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thodical and reputable in their performance; and a knowledge of the principles on which, in this volume, the art of Logic is founded, can scarcely fail to facilitate the progress of youth in becoming good reasoners.

of this they may be assured, if they have sufficient candour to admit there is such a thing as good reasoning, that there is no accomplishment or qualification any man can acquire more important, than the art of reasoning well. Whether then, youth shall become, in life, men of speculation or men of business, in every step they take, their rational faculties must be constantly exercised; and the subject of which we now speak is calculated entirely to render them expert and successful in that exercise.

The FIFTH Book which offers a sketch of “The Philoso phy of Human Knowledge," seemed a necessary Appendix to the volume; but it was not my object, in the compass of a few pages, to enter upon a subject which I intend to publish in a separate work, as a sequel to my Grammars of Rhetoric and Logic.

And, for the purpose of initiating youth in the doctrines oi the Philosophy of Mind, I have constructed, on this Graminar of Logic, a Book of “Questions and Exercises,” with a ** Key" to the same ; as, in my humble judgment, no discipline is more successful in accomplishing its end, than that which reduces literature, philosophy, and science, to interlocutory discourse, conducted in the style and manner of a spirited dialogue. The ease with which the entire volume xmay be converted into “Dialogues on Logic and Intellectual Philosophy,” by means of its companion, the “Book of Questions," can only be equalled by the advantages which yonth ever derive from catechetical instruction, possessing the sprightliness of living language, and familiarising the speakers to unpremeditated extempore discussion. If any thing can verify the observations contained in this Introduction, it must be the practice of the catechetical method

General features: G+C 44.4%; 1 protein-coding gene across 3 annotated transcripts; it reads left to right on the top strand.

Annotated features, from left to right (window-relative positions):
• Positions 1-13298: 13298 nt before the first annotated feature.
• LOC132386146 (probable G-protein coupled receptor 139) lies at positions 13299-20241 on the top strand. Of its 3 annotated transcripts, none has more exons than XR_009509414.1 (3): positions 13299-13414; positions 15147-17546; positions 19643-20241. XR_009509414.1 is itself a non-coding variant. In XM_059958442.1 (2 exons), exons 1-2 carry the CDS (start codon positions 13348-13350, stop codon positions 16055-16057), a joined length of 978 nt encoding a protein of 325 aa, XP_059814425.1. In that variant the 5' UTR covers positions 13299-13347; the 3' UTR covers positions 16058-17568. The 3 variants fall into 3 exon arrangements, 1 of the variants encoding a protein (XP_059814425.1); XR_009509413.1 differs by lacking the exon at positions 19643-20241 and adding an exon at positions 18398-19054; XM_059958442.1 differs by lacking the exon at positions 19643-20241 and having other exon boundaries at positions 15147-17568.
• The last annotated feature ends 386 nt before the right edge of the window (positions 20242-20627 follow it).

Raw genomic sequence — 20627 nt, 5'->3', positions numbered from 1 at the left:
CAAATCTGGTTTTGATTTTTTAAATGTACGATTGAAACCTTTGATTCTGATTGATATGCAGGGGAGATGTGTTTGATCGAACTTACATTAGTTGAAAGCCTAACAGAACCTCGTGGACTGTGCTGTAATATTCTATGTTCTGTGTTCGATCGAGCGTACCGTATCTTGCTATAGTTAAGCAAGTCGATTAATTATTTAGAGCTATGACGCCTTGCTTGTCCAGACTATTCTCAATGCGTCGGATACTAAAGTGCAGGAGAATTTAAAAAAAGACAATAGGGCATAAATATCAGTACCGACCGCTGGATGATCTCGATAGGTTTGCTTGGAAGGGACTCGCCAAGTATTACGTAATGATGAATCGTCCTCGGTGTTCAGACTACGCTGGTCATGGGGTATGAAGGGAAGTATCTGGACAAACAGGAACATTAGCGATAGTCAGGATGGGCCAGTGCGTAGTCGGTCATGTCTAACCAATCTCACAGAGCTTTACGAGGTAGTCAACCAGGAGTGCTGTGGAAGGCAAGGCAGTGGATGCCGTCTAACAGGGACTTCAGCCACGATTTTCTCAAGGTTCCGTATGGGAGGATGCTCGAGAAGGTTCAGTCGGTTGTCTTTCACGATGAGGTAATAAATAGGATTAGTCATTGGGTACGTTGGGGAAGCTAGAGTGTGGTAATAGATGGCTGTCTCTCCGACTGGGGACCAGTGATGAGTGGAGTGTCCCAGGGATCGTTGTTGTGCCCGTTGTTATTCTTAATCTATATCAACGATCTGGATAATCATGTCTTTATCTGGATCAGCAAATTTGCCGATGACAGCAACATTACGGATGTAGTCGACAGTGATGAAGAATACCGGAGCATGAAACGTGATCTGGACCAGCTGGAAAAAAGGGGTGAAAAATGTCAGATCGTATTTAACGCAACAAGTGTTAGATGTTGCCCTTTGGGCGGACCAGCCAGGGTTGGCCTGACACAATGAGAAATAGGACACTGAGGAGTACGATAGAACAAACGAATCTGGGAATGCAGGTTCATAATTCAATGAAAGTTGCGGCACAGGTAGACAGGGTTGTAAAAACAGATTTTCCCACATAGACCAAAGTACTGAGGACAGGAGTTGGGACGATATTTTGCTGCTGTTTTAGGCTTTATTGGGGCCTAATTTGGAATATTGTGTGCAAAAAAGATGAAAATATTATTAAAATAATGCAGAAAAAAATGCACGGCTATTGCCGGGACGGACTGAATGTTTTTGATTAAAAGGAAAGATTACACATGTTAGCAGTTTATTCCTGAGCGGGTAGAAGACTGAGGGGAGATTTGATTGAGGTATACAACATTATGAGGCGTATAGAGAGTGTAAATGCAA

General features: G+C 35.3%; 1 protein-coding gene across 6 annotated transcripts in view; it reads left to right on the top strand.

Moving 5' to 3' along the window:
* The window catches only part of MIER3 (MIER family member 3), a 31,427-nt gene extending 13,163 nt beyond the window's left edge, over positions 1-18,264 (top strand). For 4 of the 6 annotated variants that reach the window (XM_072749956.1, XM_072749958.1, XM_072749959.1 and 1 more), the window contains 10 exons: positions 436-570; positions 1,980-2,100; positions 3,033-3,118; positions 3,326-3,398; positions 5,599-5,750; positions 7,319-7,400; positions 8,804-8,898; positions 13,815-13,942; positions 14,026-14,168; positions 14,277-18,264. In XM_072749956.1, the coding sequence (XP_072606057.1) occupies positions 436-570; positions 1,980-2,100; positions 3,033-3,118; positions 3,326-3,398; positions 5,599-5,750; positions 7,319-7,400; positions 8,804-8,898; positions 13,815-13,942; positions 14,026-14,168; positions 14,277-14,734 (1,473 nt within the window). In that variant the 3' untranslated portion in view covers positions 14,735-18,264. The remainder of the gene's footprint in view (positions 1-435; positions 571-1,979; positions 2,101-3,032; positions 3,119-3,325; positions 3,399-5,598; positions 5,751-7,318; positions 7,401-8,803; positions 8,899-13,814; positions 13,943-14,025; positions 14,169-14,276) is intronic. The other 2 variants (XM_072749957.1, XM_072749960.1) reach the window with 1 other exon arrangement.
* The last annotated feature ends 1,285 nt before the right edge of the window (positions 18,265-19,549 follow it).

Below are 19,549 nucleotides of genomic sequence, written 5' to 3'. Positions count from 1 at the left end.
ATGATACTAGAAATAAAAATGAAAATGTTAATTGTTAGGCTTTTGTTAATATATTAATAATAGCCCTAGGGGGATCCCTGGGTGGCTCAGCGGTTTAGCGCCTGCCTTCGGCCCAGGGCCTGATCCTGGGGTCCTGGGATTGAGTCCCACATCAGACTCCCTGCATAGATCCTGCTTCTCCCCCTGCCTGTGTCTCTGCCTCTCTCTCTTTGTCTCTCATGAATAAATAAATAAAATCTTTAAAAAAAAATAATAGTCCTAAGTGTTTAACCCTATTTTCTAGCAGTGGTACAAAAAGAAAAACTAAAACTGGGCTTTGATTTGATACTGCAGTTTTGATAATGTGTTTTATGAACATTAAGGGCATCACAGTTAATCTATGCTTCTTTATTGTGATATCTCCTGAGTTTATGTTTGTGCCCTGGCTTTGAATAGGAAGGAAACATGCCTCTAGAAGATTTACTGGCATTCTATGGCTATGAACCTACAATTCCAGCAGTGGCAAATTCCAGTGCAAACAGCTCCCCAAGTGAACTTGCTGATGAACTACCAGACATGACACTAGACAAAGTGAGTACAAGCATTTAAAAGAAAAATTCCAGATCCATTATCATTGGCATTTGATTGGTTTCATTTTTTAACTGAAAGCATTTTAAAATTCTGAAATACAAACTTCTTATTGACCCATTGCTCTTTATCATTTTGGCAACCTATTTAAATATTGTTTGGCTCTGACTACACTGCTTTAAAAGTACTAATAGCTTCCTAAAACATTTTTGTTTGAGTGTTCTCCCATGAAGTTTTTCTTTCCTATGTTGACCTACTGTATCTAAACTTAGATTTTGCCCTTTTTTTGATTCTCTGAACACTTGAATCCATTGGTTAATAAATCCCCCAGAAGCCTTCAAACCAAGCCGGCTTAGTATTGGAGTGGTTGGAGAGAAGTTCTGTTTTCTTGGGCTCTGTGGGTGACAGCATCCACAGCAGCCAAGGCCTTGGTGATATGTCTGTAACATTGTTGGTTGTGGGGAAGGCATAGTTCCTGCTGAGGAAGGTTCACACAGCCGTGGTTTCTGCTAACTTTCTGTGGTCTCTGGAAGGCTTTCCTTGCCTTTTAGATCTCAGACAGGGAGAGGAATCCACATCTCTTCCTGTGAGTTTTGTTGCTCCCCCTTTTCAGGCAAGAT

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which I now recommend—a practice which distinguished the instructions of Socrates, which Plato has preserved in his Dialogues, and to which Cicero has reduced almost all his philosophical writings.

ALEXANDER JAMIESON.

London, March, 1819.

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BOOK IV.

GRAMMAR OF-LOGIC.

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CHAPTER
I. OF IDEAS

• 207 Of simple and complex Ideas

- 208 Of distinct and confused Ideas

ib. Of adequate and inadequate Ideas

209 Of particular or abstracted Ideas

210 Rules for the Acquisition and Examination of Ideas and Words

211 Of the Ambiguity of Words

215 Of Enumeration, Description, and Definition

219 II. OF PROPOSITIONS

223 Knowledge and Truth

ib. Different kinds of Propositions

· 225 Sources of Human Knowledge

228 Of mathematical, moral, political, and prudential Reasoning

232 Different species of Reasoning

- 238 Examples of Reasoning a Priori

· 240 Example of Reasoning a Posteriori

ib, Analytic and Synthetic Reasoning

241 Example of Analytic Reasoning

242 III. OF SOPHISTRY

243 IV. OF REASONING AND SYLLOGISM

249 Of the Constitution of Syllogisms

250 Of plain simple Syllogisms, and their Rules

- 253 of the Modes and Figures of simple Syllogisms

- 255 Of Complex Syllogisms

- 259 Of Conjunctive Syllogisms

- 261

- 265 Of Compound, Imperfect, or Irregular Syllogisms Of the Merit of Syllogistic Reasoning

272

BOOK V.

THE PHILOSOPHY OF HUMAN KNOWLEDGE.

1. HUMAN KNOWLEDGE ADDRESSED TO THE MEMORY 278 II. HUMAN KNOWLEDGE ADDRESSED TO THE UNDERSTANDING

285 III. HUMAN KNOWLEDGE ADDRESSED TO THE IMAGINATION 295

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